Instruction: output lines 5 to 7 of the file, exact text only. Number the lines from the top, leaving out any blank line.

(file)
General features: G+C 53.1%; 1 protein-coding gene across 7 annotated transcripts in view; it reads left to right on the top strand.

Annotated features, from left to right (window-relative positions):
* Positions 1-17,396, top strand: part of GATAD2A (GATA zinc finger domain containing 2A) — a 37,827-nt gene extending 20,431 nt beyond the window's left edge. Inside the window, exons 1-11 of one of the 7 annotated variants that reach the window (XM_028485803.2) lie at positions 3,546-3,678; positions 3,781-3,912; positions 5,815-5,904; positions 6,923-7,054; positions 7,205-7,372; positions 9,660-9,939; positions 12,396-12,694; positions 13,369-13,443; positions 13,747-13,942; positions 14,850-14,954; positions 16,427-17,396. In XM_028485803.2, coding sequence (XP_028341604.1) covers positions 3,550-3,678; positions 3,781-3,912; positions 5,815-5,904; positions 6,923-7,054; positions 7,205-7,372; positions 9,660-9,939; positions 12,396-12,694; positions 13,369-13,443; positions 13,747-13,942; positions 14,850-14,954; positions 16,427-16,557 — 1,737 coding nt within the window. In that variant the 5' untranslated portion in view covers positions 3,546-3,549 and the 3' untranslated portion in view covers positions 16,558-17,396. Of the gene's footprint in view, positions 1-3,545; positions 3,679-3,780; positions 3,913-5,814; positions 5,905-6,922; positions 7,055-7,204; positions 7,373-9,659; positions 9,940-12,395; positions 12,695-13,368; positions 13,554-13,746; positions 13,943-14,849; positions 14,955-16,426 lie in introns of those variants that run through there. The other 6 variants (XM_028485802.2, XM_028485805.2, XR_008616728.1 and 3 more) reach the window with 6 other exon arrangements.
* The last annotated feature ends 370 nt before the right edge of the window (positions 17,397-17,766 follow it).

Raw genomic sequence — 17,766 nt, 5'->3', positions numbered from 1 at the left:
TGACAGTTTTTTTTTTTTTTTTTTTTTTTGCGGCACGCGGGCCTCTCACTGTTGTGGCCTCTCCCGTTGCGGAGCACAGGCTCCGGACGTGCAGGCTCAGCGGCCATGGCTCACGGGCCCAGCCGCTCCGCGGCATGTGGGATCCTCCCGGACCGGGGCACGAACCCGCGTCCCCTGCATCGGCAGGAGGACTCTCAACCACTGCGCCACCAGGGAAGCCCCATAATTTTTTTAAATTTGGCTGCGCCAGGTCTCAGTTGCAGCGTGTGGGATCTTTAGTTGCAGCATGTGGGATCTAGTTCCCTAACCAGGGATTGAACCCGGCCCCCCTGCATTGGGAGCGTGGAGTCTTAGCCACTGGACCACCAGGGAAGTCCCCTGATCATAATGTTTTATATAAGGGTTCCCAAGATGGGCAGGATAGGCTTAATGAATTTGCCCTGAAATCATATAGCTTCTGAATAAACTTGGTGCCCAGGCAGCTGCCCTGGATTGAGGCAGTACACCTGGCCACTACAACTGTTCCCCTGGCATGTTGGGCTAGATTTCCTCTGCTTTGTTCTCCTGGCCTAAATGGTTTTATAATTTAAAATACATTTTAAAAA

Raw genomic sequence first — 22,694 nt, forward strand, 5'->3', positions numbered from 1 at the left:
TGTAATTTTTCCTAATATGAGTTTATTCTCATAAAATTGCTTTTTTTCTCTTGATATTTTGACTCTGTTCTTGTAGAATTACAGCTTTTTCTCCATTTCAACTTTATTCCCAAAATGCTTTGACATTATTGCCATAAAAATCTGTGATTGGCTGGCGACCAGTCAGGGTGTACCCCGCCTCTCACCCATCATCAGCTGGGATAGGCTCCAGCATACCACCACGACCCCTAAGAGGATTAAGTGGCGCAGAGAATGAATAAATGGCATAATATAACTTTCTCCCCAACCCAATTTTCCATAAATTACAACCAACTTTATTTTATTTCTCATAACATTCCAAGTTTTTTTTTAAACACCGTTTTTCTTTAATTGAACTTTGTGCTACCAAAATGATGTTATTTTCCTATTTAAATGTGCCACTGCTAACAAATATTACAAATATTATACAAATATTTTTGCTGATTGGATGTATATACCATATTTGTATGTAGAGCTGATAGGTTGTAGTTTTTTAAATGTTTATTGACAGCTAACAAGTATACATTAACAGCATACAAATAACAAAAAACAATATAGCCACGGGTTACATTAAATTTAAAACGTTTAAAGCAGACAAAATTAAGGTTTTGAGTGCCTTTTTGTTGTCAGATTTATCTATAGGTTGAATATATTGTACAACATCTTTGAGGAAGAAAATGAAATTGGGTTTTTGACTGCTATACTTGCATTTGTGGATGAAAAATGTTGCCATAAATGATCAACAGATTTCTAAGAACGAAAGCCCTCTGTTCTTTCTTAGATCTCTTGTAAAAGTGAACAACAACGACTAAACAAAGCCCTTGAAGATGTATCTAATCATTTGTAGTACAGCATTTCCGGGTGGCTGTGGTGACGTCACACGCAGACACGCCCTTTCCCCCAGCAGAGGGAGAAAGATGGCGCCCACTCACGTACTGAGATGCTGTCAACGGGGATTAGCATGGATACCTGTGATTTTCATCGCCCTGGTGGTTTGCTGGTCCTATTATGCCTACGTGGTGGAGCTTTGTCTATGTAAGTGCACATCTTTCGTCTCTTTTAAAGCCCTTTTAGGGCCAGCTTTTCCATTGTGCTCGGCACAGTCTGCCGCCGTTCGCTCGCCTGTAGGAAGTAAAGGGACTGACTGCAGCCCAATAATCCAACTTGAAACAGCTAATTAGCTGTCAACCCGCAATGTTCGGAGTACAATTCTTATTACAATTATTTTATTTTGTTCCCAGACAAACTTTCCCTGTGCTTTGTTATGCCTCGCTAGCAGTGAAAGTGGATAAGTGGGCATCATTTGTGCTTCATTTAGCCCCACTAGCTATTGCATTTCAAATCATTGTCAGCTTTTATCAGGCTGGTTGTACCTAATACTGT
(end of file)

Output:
Raw genomic sequence — 17,766 nt, 5'->3', positions numbered from 1 at the left:
TGACAGTTTTTTTTTTTTTTTTTTTTTTTGCGGCACGCGGGCCTCTCACTGTTGTGGCCTCTCCCGTTGCGGAGCACAGGCTCCGGACGTGCAGGCTCAGCGGCCATGGCTCACGGGCCCAGCCGCTCCGCGGCATGTGGGATCCTCCCGGACCGGGGCACGAACCCGCGTCCCCTGCATCGGCAGGAGGACTCTCAACCACTGCGCCACCAGGGAAGCCCCATAATTTTTTTAAATTTGGCTGCGCCAGGTCTCAGTTGCAGCGTGTGGGATCTTTAGTTGCAGCATGTGGGATCTAGTTCCCTAACCAGGGATTGAACCCGGCCCCCCTGCATTGGGAGCGTGGAGTCTTAGCCACTGGACCACCAGGGAAGTCCCCTGATCATAATGTTTTATATAAGGGTTCCCAAGATGGGCAGGATAGGCTTAATGAATTTGCCCTGAAATCATATAGCTTCTGAATAAACTTGGTGCCCAGGCAGCTGCCCTGGATTGAGGCAGTACACCTGGCCACTACAACTGTTCCCCTGGCATGTTGGGCTAGATTTCCTCTGCTTTGTTCTCCTGGCCTAAATGGTTTTATAATTTAAAATACATTTTAAAAA

Raw genomic sequence first — 22,694 nt, forward strand, 5'->3', positions numbered from 1 at the left: